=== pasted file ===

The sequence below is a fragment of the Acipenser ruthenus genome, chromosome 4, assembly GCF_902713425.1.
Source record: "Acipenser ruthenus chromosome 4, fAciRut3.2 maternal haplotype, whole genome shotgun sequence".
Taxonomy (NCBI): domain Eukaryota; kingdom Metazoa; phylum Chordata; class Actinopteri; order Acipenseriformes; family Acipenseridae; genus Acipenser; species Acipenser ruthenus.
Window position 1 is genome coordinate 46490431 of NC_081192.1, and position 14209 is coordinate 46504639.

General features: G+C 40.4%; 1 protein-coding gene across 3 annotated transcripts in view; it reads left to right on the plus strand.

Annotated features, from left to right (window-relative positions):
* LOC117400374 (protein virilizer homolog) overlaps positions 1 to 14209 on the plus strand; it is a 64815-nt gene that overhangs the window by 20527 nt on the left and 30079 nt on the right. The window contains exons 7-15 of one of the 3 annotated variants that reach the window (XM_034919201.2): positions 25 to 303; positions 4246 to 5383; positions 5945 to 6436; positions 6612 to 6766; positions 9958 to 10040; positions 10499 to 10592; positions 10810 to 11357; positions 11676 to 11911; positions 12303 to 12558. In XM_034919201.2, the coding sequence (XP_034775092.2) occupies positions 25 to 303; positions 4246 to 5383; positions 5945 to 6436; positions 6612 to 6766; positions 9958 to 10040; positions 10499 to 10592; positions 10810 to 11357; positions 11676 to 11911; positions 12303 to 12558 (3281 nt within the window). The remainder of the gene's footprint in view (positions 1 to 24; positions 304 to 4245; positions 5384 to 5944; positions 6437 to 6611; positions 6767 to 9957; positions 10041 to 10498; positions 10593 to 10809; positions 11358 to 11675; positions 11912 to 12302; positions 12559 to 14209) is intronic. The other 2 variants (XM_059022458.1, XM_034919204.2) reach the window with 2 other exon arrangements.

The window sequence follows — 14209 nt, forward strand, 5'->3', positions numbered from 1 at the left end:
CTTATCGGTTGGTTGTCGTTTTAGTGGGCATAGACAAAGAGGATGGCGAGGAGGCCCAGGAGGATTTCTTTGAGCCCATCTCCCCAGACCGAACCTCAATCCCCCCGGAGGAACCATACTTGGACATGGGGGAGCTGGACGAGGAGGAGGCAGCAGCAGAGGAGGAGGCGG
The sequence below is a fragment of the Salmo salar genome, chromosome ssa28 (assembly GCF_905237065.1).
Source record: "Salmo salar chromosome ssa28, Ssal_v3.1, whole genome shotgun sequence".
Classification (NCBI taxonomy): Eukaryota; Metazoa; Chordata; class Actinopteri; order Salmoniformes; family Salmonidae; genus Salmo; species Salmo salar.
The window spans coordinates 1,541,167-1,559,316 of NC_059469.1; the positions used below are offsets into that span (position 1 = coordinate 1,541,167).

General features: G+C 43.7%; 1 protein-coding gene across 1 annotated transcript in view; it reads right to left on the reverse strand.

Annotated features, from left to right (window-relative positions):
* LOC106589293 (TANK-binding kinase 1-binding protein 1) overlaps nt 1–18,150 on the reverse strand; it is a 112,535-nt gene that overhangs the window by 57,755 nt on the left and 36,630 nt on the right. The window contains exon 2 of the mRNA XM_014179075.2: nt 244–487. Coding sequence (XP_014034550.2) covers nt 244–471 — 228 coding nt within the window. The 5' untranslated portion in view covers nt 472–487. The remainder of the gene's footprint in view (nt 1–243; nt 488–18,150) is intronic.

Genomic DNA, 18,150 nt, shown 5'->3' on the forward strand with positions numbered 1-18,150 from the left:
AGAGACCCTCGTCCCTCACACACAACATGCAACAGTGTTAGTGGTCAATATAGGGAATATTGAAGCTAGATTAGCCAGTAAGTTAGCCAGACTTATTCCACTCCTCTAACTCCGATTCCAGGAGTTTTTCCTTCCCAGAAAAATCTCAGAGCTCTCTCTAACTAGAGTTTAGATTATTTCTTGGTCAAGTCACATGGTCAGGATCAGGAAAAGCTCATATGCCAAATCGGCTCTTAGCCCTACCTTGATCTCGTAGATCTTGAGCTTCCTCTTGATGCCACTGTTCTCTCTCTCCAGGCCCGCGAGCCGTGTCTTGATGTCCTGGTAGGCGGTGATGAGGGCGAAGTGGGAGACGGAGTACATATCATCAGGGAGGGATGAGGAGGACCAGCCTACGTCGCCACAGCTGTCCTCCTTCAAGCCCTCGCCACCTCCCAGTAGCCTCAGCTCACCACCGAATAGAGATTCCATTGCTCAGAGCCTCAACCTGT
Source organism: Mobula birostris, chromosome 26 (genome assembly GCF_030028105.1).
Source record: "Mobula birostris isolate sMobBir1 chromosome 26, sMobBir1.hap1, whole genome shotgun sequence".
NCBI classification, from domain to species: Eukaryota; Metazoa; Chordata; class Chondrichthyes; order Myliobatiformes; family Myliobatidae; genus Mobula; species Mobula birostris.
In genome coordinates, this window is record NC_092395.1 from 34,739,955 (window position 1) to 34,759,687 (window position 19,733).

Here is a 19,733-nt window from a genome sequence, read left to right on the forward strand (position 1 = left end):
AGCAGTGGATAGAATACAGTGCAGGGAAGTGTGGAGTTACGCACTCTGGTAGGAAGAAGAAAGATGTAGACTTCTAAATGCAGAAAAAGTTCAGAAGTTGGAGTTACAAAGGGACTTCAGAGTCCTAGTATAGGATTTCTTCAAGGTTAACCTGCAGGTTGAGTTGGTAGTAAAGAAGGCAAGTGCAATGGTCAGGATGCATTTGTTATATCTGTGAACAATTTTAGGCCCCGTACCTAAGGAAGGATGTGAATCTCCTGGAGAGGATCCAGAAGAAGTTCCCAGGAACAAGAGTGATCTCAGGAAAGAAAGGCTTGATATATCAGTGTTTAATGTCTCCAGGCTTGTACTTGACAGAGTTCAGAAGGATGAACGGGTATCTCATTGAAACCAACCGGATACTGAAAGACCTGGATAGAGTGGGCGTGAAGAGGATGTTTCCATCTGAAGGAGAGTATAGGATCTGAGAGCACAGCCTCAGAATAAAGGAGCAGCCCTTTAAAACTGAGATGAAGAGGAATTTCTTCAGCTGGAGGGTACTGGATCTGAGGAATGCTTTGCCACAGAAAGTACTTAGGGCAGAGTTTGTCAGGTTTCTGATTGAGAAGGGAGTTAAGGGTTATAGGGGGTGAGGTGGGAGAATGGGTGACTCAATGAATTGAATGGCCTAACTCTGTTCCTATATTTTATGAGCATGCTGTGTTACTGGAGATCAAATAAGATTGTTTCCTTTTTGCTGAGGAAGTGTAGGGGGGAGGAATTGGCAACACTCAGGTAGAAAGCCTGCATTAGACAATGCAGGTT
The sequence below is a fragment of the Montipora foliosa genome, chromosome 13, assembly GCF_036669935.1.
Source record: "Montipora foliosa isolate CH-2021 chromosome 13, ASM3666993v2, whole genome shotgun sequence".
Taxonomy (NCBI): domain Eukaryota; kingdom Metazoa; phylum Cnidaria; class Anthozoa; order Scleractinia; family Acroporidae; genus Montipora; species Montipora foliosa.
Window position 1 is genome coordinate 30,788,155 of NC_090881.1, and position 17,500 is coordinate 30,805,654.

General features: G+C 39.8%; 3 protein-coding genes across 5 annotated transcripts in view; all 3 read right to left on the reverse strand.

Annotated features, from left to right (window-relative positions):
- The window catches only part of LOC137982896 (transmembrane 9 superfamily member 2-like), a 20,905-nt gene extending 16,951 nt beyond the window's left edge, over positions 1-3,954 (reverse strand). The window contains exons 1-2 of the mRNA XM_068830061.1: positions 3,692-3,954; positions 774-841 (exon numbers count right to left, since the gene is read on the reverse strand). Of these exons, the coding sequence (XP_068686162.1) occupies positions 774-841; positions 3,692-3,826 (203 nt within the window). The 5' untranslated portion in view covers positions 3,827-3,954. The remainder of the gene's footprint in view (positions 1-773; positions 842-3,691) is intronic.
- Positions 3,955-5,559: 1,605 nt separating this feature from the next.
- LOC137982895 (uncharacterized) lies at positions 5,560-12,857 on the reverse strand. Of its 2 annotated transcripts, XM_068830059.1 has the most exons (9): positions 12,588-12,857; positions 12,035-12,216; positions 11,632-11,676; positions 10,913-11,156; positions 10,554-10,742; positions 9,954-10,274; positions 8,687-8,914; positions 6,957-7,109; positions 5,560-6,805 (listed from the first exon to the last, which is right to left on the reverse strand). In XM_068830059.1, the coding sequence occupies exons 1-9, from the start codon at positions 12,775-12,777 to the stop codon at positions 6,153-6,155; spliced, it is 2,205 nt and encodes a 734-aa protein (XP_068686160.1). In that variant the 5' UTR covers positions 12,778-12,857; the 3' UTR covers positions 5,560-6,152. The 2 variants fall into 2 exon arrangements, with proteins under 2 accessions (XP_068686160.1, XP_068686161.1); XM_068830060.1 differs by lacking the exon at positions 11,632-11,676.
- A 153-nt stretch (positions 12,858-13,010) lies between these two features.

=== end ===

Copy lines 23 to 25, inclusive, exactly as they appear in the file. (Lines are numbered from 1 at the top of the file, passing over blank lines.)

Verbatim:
Here is a 19,733-nt window from a genome sequence, read left to right on the forward strand (position 1 = left end):
AGCAGTGGATAGAATACAGTGCAGGGAAGTGTGGAGTTACGCACTCTGGTAGGAAGAAGAAAGATGTAGACTTCTAAATGCAGAAAAAGTTCAGAAGTTGGAGTTACAAAGGGACTTCAGAGTCCTAGTATAGGATTTCTTCAAGGTTAACCTGCAGGTTGAGTTGGTAGTAAAGAAGGCAAGTGCAATGGTCAGGATGCATTTGTTATATCTGTGAACAATTTTAGGCCCCGTACCTAAGGAAGGATGTGAATCTCCTGGAGAGGATCCAGAAGAAGTTCCCAGGAACAAGAGTGATCTCAGGAAAGAAAGGCTTGATATATCAGTGTTTAATGTCTCCAGGCTTGTACTTGACAGAGTTCAGAAGGATGAACGGGTATCTCATTGAAACCAACCGGATACTGAAAGACCTGGATAGAGTGGGCGTGAAGAGGATGTTTCCATCTGAAGGAGAGTATAGGATCTGAGAGCACAGCCTCAGAATAAAGGAGCAGCCCTTTAAAACTGAGATGAAGAGGAATTTCTTCAGCTGGAGGGTACTGGATCTGAGGAATGCTTTGCCACAGAAAGTACTTAGGGCAGAGTTTGTCAGGTTTCTGATTGAGAAGGGAGTTAAGGGTTATAGGGGGTGAGGTGGGAGAATGGGTGACTCAATGAATTGAATGGCCTAACTCTGTTCCTATATTTTATGAGCATGCTGTGTTACTGGAGATCAAATAAGATTGTTTCCTTTTTGCTGAGGAAGTGTAGGGGGGAGGAATTGGCAACACTCAGGTAGAAAGCCTGCATTAGACAATGCAGGTT
The sequence below is a fragment of the Montipora foliosa genome, chromosome 13, assembly GCF_036669935.1.